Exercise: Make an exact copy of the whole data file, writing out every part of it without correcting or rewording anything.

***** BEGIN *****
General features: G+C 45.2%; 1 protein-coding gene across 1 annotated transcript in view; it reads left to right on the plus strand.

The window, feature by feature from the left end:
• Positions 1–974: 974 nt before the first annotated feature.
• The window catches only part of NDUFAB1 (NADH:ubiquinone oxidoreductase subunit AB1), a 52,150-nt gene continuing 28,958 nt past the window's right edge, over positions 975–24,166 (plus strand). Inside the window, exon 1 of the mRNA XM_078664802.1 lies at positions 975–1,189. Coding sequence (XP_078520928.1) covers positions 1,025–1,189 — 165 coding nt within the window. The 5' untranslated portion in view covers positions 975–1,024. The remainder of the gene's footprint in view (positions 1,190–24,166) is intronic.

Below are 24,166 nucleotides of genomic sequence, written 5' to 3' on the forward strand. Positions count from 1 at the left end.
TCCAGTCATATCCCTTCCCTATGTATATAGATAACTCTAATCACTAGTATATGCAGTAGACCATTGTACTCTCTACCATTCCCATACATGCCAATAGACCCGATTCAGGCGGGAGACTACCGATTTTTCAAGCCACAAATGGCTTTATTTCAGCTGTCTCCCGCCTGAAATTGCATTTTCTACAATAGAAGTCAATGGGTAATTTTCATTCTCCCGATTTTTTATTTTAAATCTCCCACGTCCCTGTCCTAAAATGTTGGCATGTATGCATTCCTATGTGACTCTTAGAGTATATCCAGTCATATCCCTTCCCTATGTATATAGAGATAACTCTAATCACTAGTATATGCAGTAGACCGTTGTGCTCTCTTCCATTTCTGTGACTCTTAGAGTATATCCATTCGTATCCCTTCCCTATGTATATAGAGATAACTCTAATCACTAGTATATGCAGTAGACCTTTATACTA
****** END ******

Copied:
General features: G+C 45.2%; 1 protein-coding gene across 1 annotated transcript in view; it reads left to right on the plus strand.

The window, feature by feature from the left end:
• Positions 1–974: 974 nt before the first annotated feature.
• The window catches only part of NDUFAB1 (NADH:ubiquinone oxidoreductase subunit AB1), a 52,150-nt gene continuing 28,958 nt past the window's right edge, over positions 975–24,166 (plus strand). Inside the window, exon 1 of the mRNA XM_078664802.1 lies at positions 975–1,189. Coding sequence (XP_078520928.1) covers positions 1,025–1,189 — 165 coding nt within the window. The 5' untranslated portion in view covers positions 975–1,024. The remainder of the gene's footprint in view (positions 1,190–24,166) is intronic.

Below are 24,166 nucleotides of genomic sequence, written 5' to 3' on the forward strand. Positions count from 1 at the left end.
TCCAGTCATATCCCTTCCCTATGTATATAGATAACTCTAATCACTAGTATATGCAGTAGACCATTGTACTCTCTACCATTCCCATACATGCCAATAGACCCGATTCAGGCGGGAGACTACCGATTTTTCAAGCCACAAATGGCTTTATTTCAGCTGTCTCCCGCCTGAAATTGCATTTTCTACAATAGAAGTCAATGGGTAATTTTCATTCTCCCGATTTTTTATTTTAAATCTCCCACGTCCCTGTCCTAAAATGTTGGCATGTATGCATTCCTATGTGACTCTTAGAGTATATCCAGTCATATCCCTTCCCTATGTATATAGAGATAACTCTAATCACTAGTATATGCAGTAGACCGTTGTGCTCTCTTCCATTTCTGTGACTCTTAGAGTATATCCATTCGTATCCCTTCCCTATGTATATAGAGATAACTCTAATCACTAGTATATGCAGTAGACCTTTATACTA